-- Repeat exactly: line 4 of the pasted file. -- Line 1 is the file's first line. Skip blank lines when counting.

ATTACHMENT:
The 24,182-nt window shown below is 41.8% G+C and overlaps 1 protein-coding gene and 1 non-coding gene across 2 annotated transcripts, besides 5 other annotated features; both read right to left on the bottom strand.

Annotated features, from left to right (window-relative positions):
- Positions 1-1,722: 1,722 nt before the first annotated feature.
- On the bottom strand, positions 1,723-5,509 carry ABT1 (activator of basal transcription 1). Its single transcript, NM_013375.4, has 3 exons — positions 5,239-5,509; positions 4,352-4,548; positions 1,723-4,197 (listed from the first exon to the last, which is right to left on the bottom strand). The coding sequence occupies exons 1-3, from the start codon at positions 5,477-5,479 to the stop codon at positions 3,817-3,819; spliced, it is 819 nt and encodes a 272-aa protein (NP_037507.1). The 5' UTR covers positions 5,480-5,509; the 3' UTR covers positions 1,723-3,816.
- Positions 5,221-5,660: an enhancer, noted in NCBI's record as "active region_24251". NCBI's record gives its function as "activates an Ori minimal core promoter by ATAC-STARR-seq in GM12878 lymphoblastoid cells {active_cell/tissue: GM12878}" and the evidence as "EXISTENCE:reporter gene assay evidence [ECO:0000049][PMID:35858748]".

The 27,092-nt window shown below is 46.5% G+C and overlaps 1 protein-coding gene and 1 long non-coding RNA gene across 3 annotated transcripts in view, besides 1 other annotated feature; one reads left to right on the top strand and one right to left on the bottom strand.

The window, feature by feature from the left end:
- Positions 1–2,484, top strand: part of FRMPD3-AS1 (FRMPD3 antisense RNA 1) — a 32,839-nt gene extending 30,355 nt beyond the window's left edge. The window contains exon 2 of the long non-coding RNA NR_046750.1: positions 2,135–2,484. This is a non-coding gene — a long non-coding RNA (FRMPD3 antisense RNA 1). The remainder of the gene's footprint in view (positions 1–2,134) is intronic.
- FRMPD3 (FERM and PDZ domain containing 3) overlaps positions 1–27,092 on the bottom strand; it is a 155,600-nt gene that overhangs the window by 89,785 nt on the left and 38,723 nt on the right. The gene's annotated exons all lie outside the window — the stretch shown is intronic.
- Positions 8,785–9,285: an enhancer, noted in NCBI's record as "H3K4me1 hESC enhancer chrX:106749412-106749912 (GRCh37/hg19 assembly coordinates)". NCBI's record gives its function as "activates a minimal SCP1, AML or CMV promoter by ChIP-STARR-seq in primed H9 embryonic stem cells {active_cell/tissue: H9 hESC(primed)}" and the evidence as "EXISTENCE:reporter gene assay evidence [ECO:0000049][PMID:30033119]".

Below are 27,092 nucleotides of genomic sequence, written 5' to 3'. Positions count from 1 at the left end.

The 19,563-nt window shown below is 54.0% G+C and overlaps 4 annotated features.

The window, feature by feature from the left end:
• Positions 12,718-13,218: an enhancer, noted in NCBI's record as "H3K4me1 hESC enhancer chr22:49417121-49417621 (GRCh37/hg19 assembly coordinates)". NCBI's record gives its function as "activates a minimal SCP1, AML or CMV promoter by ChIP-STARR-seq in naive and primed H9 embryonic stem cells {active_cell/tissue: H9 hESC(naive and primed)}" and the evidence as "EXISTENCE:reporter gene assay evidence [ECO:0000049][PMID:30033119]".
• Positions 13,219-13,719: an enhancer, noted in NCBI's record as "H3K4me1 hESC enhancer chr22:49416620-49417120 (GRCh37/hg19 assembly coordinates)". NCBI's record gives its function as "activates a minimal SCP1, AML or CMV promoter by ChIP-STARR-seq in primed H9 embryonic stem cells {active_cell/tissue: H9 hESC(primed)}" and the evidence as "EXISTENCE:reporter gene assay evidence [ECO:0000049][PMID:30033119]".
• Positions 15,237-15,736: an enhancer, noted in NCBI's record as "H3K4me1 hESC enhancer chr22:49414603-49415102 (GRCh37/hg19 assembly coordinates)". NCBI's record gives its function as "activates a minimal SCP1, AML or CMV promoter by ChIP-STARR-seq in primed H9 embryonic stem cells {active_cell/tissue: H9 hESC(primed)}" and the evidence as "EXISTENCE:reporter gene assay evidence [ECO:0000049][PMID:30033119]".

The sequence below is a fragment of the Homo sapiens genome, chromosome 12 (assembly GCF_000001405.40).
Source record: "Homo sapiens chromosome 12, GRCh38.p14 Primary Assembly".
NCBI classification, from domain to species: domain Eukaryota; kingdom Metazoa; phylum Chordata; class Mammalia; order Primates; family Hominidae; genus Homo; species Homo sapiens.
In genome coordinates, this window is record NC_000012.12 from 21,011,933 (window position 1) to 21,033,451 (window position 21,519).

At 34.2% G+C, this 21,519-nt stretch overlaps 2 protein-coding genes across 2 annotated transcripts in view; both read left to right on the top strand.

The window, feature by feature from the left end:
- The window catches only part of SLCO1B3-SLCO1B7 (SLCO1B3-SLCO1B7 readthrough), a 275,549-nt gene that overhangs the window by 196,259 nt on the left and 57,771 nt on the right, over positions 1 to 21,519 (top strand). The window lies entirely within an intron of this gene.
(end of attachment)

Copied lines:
- On the bottom strand, positions 1,723-5,509 carry ABT1 (activator of basal transcription 1). Its single transcript, NM_013375.4, has 3 exons — positions 5,239-5,509; positions 4,352-4,548; positions 1,723-4,197 (listed from the first exon to the last, which is right to left on the bottom strand). The coding sequence occupies exons 1-3, from the start codon at positions 5,477-5,479 to the stop codon at positions 3,817-3,819; spliced, it is 819 nt and encodes a 272-aa protein (NP_037507.1). The 5' UTR covers positions 5,480-5,509; the 3' UTR covers positions 1,723-3,816.